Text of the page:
You put in your new game, hearing Ghost Trick is a puzzle-adventure game, you get excited to play only to find out you, aka the main protagonist, is dead. What a way to start a game…dead already. Fortunately, that is the premise of this game as you control “Sissel”, who is one of the few special people who have powers called “Ghost Tricks” to solve your murder. Along the way of helping yourself, you meet other characters who unfortunately die (but like the good ghost you are you revive them) and their stories have an odd connection to your story.
Gameplay: For those who have played Phoenix Wright, also developed by Capcom, then some familiarization will be in this game. From basic speech that has context clues, to the idea of “thinking aloud” to help the players, Ghost Trick is not only player-friendly but a mind challenge as well. Each chapter has one or two puzzles to them: Get to a new area or Go back in time (4 minutes to be exact) and change someone’s fate/prevent death. Ok, both play out generally the same except fate changes have more difficulty than real-time missions. Your ghost powers are your gameplay so to move across a area, you go into ghost mode and you find items that have cores (you can’t possess real people only objects) and you travel through each core. You have a limited reach so you must figure out your way to get to areas, and this includes using your powers “Ghost tricks” Ghost Tricks vary in every time; be it you possess a ball that rolls, a ladder that extends, or a lamp so you can swivel to the otherside. The difference between real-time puzzles and 4 minute deaths, is the 4 minute deaths you are timed and some puzzles require you to use Ghost Tricks at times the character is moving. The main aspect of traveling from place to place is done by “memorizing” phone-lines (think like Phoenix Wright just leaving areas to go to new ones, but only unlocked once somebody gave you directions or told you).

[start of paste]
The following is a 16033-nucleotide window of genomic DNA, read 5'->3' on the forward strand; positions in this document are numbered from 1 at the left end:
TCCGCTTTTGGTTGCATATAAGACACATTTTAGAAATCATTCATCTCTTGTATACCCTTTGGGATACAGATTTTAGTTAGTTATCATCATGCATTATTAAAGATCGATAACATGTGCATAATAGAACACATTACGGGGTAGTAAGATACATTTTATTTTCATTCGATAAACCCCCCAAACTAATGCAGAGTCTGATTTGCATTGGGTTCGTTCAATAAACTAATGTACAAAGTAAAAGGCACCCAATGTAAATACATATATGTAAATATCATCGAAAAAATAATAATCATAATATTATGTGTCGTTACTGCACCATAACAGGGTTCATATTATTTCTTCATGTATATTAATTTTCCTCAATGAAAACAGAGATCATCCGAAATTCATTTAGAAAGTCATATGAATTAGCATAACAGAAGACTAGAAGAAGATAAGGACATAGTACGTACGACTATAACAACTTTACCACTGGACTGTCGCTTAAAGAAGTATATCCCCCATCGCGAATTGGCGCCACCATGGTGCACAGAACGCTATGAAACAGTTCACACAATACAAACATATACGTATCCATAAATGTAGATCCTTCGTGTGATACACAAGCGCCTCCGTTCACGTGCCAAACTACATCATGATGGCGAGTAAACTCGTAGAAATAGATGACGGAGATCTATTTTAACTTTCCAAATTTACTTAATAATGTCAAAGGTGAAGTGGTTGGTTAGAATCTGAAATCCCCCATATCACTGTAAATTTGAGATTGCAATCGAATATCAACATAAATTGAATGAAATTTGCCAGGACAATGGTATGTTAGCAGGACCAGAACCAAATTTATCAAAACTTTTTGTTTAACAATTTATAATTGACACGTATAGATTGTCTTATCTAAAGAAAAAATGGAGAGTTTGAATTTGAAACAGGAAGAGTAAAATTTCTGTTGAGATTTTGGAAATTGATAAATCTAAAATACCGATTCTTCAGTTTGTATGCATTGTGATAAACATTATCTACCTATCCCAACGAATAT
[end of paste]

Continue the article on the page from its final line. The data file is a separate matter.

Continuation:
Story: The story is the main aspect of the game. After every chapter more questions arise the more you answer. Each character has a story and like all good stories they meet at one point in time, which caused the chain of events you are in now, that you forgot and wish to uncover.
Music: The music is mediocre at best, with the same track constantly playing…it’s a game you can skip hearing bland music and random noise-bits.
Graphics: Pretty smooth animation for a DS game (Inspector Canabela and his Michael Jackson tribute moves) and the art work is nice. You’ve seen better though.
Replayability: Not very high because I assume you would recognize most of the puzzles after replaying them. If you want to go for another round go ahead.
This is a game everyone can enjoy be it from its puzzles or amazing story. The only problem is the game is a little short but maybe that’s because you get so entranced by the story.
Michael Troina writes features and reviews Nintendo games for Analog Addiciton. When he’s not writing or playing games or sports, he’s out at his job at the Daily Bugle taking pictures as the web-slinger we all have come to love…either that or he’s getting sandwich saving one world at a time. Find him anywhere with this flavors.me/michaeltroina